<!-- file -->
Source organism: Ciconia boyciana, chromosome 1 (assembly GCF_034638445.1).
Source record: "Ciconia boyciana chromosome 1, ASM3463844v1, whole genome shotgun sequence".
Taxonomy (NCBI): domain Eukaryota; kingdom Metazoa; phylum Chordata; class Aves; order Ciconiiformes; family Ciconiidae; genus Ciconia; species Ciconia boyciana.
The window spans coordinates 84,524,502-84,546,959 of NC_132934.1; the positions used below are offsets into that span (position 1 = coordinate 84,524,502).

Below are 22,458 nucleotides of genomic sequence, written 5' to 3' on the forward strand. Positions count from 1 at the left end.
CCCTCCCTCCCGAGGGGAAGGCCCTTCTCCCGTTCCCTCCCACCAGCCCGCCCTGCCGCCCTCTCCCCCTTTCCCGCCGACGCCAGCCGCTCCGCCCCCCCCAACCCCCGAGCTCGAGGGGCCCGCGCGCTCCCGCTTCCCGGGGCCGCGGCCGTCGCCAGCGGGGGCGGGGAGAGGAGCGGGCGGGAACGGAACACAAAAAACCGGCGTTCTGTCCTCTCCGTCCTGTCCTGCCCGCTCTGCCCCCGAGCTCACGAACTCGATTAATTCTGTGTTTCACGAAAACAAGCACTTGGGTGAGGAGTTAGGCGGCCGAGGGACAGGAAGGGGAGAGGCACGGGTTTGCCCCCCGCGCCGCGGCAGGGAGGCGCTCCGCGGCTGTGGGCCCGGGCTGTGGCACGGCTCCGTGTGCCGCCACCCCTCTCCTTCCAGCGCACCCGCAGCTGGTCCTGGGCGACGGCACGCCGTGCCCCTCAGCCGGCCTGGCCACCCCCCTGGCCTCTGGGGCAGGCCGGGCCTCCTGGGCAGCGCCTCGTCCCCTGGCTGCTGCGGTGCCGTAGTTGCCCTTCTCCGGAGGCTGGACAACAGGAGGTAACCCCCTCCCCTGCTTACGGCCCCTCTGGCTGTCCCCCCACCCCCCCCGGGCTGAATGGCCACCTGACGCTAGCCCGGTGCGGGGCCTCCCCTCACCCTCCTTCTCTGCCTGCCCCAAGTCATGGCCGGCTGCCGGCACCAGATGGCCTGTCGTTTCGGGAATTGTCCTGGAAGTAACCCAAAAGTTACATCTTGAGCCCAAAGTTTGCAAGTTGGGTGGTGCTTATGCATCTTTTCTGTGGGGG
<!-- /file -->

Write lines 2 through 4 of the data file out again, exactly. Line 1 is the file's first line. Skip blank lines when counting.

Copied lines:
Source record: "Ciconia boyciana chromosome 1, ASM3463844v1, whole genome shotgun sequence".
Taxonomy (NCBI): domain Eukaryota; kingdom Metazoa; phylum Chordata; class Aves; order Ciconiiformes; family Ciconiidae; genus Ciconia; species Ciconia boyciana.
The window spans coordinates 84,524,502-84,546,959 of NC_132934.1; the positions used below are offsets into that span (position 1 = coordinate 84,524,502).